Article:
President Donald Trump mocked the testimony of Christine Blasey Ford during a rally in Missisipi on Tuesday, ABC News reported. The president's comments come in sharp contrast to his initial reaction to Ford's account, which he deemed "very compelling."
While defending his Supreme Court nominee, Brett Kavanaugh, whom Ford accused of sexually assaulting her during a party in 1982, Trump mocked Ford for not having answers to some questions during her testimony.
"What neighborhood was it in? I don't know. Where's the house? I don't know. Upstairs, downstairs, where was it? I don't know. But I had one beer. That's the only thing I remember," Trump said in imitation of Ford's testimony.
"And a man's life is in tatters," he added.
Earlier on Tuesday, Trump said that Ford's allegations against Kavanaugh showed that "it's a very scary time for young men in America" who now may be presumed guilty even when innocent.
Five days after an extraordinary Senate hearing watched by millions of people in which university professor Christine Blasey Ford detailed her sexual assault allegation against Kavanaugh, Trump raised the issue of false accusations against men.
"My whole life, I've heard you're innocent until proven guilty. But now, you're guilty until proven innocent. That is a very, very difficult standard," Trump said outside the White House. "Well, I say that it's a very scary time for young men in America when you can be guilty of something that you may not be guilty of."
The fight over Kavanaugh's nomination to a lifetime job on the top U.S. court comes against the backdrop of the #MeToo movement fighting sexual harassment and assault that has toppled a succession of powerful men.
Under pressure from Democrats and some moderate fellow Republicans, Trump on Friday ordered an FBI investigation lasting up to a week into the allegations against his nominee.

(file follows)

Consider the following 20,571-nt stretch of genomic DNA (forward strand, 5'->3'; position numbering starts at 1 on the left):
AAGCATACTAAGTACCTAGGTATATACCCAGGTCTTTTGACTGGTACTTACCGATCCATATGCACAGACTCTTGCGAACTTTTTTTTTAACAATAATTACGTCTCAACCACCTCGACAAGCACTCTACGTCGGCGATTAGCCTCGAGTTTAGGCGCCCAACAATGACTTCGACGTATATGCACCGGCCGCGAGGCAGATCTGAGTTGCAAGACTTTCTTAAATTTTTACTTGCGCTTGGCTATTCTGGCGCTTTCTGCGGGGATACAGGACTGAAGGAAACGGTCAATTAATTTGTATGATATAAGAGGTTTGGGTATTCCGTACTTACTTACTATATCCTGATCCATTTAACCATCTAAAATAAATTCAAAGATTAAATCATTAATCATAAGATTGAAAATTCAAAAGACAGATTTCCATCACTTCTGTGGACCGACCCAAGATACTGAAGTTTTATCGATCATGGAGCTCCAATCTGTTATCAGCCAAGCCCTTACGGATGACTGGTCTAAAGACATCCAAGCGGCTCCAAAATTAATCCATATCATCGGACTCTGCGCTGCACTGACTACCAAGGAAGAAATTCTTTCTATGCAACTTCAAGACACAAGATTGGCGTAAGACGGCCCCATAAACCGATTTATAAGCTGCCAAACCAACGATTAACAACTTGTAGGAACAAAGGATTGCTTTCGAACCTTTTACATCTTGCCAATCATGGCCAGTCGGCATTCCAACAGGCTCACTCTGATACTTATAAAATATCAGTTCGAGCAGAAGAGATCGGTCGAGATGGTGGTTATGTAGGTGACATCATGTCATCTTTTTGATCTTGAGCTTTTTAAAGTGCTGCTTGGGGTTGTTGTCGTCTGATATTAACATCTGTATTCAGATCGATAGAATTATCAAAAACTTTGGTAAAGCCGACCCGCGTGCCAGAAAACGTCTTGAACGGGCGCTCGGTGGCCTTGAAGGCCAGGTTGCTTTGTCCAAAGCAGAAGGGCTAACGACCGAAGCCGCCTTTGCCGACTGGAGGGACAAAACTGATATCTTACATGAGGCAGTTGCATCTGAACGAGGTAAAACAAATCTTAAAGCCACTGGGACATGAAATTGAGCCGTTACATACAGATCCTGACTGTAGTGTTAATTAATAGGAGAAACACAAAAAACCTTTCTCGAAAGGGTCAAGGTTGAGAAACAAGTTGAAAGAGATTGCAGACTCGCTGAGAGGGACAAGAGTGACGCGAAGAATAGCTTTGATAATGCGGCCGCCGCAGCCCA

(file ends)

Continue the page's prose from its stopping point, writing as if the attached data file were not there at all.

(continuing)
He told reporters on Tuesday he thought the conservative federal appeals court judge would win Senate confirmation once the FBI finishes its investigation.
The nomination has become a politically explosive issue ahead of Nov. 6 elections, when control of Congress is at stake.
Some Republicans fear pushing ahead with Kavanaugh's confirmation could alienate women voters, while Democrats are seeking to capitalize on the controversy.
Trump, who was himself accused during the 2016 presidential race of sexual misconduct with numerous women, tried to link the allegations against Kavanaugh to what he said was a broader problem.
"What's happening here has much more to do than even the appointment of a Supreme Court justice. It really does. You could be somebody that was perfect your entire life, and somebody could accuse you of something. It doesn't necessarily have to be a woman," Trump said.
Ford testified that Kavanaugh sexually assaulted her at a party in 1982 when they were high school students in Maryland.
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